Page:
Busy week here at the MVP Summit in Redmond. As usual, I can’t tell you anything I have learned this week – it’s strictly under NDA. But I have seen some really exciting things – at one point today I screamed out loud “YES!” in a packed room, and a little while later I said “I don’t think we can be stopped if we had something like this.” Where the “we” means us – me and you.

Enough of that. Here’s one from my archived list of “topics to cover on the blog at some point.”

### Sales per Day Measure

Check out this relatively simple pivot:

Note that the subtotals for [Sales per Day] do not equal the sum of their parts. 2002’s total is $17,891 but if I add Mountain Bikes plus Road Bikes myself, I get a number closer to $19,000:

**Totals don’t add up!**

The formula for [Sales per Day] is:

[Sales per Day] =

[Sales] / COUNTROWS(DISTINCT(Sales[OrderDate]))

Which, in English, equates to “My Sales measure divided by the number of days for which I have sales transactions.”

### Why Doesn’t it Add Up?

Well, if the “number of days for which I have sales transactions” is different for Mountain Bikes vs. Road Bikes, that will cause this problem. I can illustrate by adding that as a separate measure:

[Days I have Transactions] =

COUNTROWS(DISTINCT(Sales[OrderDate]))

**The Reason Why Sales per Day Doesn’t “Add Up”**

So I only sold Mountain Bikes on 96 days in 2001, and Road Bikes on 180 days, but on 181 days, I sold at least one bike of any sort. This is why it doesn’t add up.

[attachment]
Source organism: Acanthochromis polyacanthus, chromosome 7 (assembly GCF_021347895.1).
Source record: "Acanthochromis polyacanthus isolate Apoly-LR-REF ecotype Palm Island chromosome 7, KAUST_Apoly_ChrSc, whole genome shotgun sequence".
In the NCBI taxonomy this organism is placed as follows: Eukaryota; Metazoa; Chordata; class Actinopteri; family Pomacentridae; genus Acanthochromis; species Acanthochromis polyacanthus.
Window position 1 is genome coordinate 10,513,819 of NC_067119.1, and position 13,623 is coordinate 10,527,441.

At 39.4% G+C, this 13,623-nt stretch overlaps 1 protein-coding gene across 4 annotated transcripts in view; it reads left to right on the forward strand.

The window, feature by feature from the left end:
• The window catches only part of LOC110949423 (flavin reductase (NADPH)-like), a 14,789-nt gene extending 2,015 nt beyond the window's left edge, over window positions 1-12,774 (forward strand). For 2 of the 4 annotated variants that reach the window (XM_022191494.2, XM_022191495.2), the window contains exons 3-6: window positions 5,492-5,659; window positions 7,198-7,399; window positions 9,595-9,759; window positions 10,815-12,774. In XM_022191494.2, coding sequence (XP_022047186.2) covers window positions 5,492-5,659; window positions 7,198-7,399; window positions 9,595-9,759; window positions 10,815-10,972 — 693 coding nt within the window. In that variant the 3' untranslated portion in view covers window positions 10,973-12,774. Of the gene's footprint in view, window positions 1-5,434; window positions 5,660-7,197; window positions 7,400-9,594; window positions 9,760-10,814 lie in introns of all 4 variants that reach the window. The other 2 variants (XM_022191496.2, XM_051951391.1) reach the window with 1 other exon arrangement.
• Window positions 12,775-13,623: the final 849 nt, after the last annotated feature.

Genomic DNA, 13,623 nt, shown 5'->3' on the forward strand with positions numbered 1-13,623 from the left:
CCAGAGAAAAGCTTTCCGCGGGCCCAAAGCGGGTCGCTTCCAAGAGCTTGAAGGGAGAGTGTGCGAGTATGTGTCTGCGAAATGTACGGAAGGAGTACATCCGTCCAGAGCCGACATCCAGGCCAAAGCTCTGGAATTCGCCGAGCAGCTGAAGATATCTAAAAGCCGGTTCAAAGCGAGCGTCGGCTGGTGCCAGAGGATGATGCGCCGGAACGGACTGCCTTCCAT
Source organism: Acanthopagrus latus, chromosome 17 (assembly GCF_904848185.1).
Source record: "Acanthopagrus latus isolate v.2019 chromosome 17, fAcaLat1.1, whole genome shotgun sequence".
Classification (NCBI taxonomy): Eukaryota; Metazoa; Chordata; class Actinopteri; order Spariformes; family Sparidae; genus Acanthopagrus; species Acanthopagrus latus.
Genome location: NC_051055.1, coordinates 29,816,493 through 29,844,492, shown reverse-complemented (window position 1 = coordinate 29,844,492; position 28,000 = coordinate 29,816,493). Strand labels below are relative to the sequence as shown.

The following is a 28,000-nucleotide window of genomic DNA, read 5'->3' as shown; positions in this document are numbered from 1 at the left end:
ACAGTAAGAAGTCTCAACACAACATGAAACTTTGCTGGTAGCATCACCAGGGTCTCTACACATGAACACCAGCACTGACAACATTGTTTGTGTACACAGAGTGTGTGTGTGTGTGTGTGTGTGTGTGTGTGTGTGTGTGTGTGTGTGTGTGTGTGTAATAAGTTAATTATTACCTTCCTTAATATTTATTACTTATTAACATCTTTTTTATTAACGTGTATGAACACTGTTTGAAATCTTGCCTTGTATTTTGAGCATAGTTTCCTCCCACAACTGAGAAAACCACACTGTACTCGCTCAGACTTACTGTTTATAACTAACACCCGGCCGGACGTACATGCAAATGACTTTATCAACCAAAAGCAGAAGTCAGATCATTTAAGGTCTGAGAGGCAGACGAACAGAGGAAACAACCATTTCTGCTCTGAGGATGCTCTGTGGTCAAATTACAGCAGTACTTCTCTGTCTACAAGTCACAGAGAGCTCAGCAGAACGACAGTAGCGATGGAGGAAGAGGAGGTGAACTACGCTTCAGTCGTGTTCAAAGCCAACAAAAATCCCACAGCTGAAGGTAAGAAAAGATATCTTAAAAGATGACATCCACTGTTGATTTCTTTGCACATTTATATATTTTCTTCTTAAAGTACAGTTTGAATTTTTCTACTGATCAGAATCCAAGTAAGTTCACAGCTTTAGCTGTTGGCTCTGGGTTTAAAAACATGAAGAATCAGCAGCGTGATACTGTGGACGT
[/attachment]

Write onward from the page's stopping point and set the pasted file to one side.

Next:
### “Shouldn’t you divide by Calendar[Date] instead of Sales[OrderDate]?”

Some of you will no doubt have this question already: **Isn’t it more accurate for [Sales per Day] to be based on the number of days in the calendar** rather than the number of days on which it sold?”

And my answer is “**probably, but it depends, AND this is a good example of a problem you WILL hit sooner or later** in completely legitimate cases.”

For instance, if I opened my store in July 2001 and didn’t offer Mountain Bikes at all until September, I don’t want to divide either of my Sales amounts by 365, and I certainly don’t want to divide Mountain Bike sales by 180.

Even then though, I should probably have a separate table like Inventory or maybe [Start Date] and [End Date] columns in my Products table, and use those to create a measure named [Days Offered] measure, and use THAT as my denominator instead. That would be the fairest/most accurate approach.

But it would STILL have this same “doesn’t add up” problem. So let’s move on to a fix.

### Forcing the Totals to Add Up

Let’s write a new measure:

[Sales per Day FIXED] =

IF(COUNTROWS(VALUES(Category[Name]))=1,

[Sales per Day],

SUMX(VALUES(Category[Name]), [Sales per Day])

)

In English, this says

“If I am in a pivot cell that corresponds to a single product category like Mountain Bikes, then just use the normal [Sales per Day] measure. But if the pivot cell corresponds to more than 1 category, that means I am on a total, and then I want to have the total be the sum of all of the individual categories beneath it.”

For details on the whole “IF COUNTROWS” thing, **see this post**.

For details on SUMX, **see this post**.

Does it work? You bet:

**The Second Measure Works**

Pretty slick. There are shortcomings to this of course. If I put something other than Category on the pivot, the measure won’t work right. It is “tied” to the Category field. So it isn’t **quite as portable** as most measures, but it still is amazingly useful when you need it.